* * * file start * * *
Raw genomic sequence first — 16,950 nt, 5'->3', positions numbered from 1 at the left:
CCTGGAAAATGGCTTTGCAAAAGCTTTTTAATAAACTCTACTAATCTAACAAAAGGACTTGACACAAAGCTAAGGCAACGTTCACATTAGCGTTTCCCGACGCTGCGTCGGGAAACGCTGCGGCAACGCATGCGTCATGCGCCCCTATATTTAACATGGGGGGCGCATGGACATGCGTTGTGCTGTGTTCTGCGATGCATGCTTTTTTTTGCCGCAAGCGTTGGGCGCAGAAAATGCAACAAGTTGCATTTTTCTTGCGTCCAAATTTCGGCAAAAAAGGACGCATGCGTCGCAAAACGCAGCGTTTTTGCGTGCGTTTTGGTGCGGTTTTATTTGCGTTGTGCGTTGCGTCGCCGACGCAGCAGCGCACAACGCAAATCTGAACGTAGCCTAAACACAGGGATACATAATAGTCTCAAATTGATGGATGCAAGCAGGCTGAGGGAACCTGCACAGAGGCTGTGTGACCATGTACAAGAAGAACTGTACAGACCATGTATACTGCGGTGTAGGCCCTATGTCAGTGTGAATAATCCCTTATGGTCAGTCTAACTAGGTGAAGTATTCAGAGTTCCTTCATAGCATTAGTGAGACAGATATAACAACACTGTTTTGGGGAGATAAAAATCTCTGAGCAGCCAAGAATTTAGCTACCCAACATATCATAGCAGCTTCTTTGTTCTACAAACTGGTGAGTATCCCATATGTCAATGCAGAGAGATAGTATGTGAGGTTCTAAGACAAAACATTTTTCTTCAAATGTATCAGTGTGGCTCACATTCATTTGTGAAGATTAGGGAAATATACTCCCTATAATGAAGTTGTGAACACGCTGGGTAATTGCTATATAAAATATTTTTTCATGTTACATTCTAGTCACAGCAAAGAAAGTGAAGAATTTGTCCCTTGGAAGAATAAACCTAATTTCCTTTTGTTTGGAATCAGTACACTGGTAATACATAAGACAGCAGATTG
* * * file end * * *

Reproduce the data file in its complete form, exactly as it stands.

Raw genomic sequence first — 16,950 nt, 5'->3', positions numbered from 1 at the left:
CCTGGAAAATGGCTTTGCAAAAGCTTTTTAATAAACTCTACTAATCTAACAAAAGGACTTGACACAAAGCTAAGGCAACGTTCACATTAGCGTTTCCCGACGCTGCGTCGGGAAACGCTGCGGCAACGCATGCGTCATGCGCCCCTATATTTAACATGGGGGGCGCATGGACATGCGTTGTGCTGTGTTCTGCGATGCATGCTTTTTTTTGCCGCAAGCGTTGGGCGCAGAAAATGCAACAAGTTGCATTTTTCTTGCGTCCAAATTTCGGCAAAAAAGGACGCATGCGTCGCAAAACGCAGCGTTTTTGCGTGCGTTTTGGTGCGGTTTTATTTGCGTTGTGCGTTGCGTCGCCGACGCAGCAGCGCACAACGCAAATCTGAACGTAGCCTAAACACAGGGATACATAATAGTCTCAAATTGATGGATGCAAGCAGGCTGAGGGAACCTGCACAGAGGCTGTGTGACCATGTACAAGAAGAACTGTACAGACCATGTATACTGCGGTGTAGGCCCTATGTCAGTGTGAATAATCCCTTATGGTCAGTCTAACTAGGTGAAGTATTCAGAGTTCCTTCATAGCATTAGTGAGACAGATATAACAACACTGTTTTGGGGAGATAAAAATCTCTGAGCAGCCAAGAATTTAGCTACCCAACATATCATAGCAGCTTCTTTGTTCTACAAACTGGTGAGTATCCCATATGTCAATGCAGAGAGATAGTATGTGAGGTTCTAAGACAAAACATTTTTCTTCAAATGTATCAGTGTGGCTCACATTCATTTGTGAAGATTAGGGAAATATACTCCCTATAATGAAGTTGTGAACACGCTGGGTAATTGCTATATAAAATATTTTTTCATGTTACATTCTAGTCACAGCAAAGAAAGTGAAGAATTTGTCCCTTGGAAGAATAAACCTAATTTCCTTTTGTTTGGAATCAGTACACTGGTAATACATAAGACAGCAGATTG